- The Washington Times - Wednesday, December 18, 2002

President Bush yesterday said the United States will build a defense system against ballistic missiles, citing the growing threat of catastrophic attack by terrorists and emerging nuclear-missile states.
"I have directed the secretary of defense to proceed with fielding an initial set of missile-defense capabilities," Mr. Bush said in a statement.
A basic missile-defense system will be operating by 2004 and by 2005 will include up to 20 ground-based interceptors in Alaska and Southern California to thwart attacks by intercontinental ballistic missiles. It is the first time since the 1970s that the United States will have deployed a system designed to shoot down incoming missiles.
Additionally, up to 20 sea-based missile interceptors will be deployed on three Aegis-equipped Navy ships, along with 15 radar ships and long-range radar in the United States, Greenland and Britain. The system also will use 346 Patriot PAC-3 anti-missile systems to defend against short-range missiles.
Future missile defenses will include the Air Force's airborne laser, a high-powered device deployed aboard a Boeing 747, and the Army's Theater High-Altitude Area Defense, a ground-based defense against medium-range missiles.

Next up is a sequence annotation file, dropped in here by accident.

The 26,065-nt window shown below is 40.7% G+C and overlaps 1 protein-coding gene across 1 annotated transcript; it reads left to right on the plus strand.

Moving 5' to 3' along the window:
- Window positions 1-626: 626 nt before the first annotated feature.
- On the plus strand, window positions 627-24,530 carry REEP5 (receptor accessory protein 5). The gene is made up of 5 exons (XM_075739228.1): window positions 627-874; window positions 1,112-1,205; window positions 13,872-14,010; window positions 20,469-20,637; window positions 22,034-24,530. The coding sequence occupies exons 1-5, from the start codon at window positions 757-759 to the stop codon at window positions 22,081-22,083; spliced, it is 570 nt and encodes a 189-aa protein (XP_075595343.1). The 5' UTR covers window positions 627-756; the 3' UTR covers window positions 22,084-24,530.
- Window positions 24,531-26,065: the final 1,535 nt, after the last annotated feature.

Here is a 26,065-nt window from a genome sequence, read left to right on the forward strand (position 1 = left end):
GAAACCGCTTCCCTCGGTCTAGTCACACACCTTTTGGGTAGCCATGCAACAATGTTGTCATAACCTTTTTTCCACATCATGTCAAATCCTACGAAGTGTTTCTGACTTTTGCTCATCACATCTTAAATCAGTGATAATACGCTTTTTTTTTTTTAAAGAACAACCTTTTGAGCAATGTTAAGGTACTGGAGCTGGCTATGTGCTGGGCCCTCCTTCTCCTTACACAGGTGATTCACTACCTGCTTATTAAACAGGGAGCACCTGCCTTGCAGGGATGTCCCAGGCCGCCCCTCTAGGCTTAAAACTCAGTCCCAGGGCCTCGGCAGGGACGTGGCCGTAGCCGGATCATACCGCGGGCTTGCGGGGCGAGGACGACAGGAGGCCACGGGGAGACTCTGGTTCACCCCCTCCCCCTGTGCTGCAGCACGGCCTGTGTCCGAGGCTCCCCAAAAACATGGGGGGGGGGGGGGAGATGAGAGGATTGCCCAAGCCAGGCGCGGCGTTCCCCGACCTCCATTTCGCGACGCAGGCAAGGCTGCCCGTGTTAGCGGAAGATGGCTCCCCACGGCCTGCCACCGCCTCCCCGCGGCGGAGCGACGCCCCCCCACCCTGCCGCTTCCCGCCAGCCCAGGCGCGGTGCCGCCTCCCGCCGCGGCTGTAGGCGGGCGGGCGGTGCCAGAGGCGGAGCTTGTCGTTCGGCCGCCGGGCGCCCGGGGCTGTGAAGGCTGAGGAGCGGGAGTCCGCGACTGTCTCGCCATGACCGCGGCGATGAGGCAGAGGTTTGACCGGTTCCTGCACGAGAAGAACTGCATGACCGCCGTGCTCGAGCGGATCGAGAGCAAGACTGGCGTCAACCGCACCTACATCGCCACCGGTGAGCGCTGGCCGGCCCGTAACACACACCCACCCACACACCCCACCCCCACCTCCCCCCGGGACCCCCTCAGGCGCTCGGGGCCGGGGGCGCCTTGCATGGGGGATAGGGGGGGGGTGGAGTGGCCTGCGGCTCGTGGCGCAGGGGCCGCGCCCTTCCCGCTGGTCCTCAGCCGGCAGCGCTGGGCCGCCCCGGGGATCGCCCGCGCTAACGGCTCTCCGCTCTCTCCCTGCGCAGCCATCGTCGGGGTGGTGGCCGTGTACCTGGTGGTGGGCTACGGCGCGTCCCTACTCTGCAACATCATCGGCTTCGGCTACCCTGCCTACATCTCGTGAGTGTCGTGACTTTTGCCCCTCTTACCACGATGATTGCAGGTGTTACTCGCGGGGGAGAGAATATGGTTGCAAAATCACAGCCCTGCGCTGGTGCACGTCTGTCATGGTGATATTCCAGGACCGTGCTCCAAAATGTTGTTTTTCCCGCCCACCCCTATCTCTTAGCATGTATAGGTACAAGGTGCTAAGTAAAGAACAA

"The deployment of missile defenses is an essential element of our broader efforts to transform our defense and deterrence policies and capabilities to meet the new threats we face," Mr. Bush said.
Mr. Bush said the September 11 attacks "underscored that our nation faces unprecedented threats in a world that has changed greatly since the Cold War" and that "defending the American people against these new threats is my highest priority."
The system is a major strategic shift from the balance-of-power approach used during the Cold War, which relied on offensive missiles to deter a Russian nuclear strike. The new defense concept was backed by President Reagan, who first announced the Strategic Defense Initiative research program in 1983.
The decision comes a year after the president announced the United States' withdrawal from the 1972 Anti-Ballistic Missile Treaty. The move allowed more tests and ended the restrictions on developing missile defenses.
The deployment plan calls for transforming the missile-defense testing system of the Pentagon's Missile Defense Agency (MDA) into an operational system, and then gradually improving it, Air Force Lt. Gen. Ronald Kadish, the agency's director, told reporters yesterday.
Gen. Kadish said the Pentagon spent $8 billion for all missile-defense programs this year and that to deploy the system will cost about $19 billion during the next two years.
Critics question whether Mr. Bush's goal is feasible and whether the threat of attack is sufficient to justify the expense.
David Wright of the Union of Concerned Scientists told the Associated Press the president's plan was unproven and illusory. He said a missile-defense system built in the 1970s was deemed inefficient and shut down in a matter of weeks.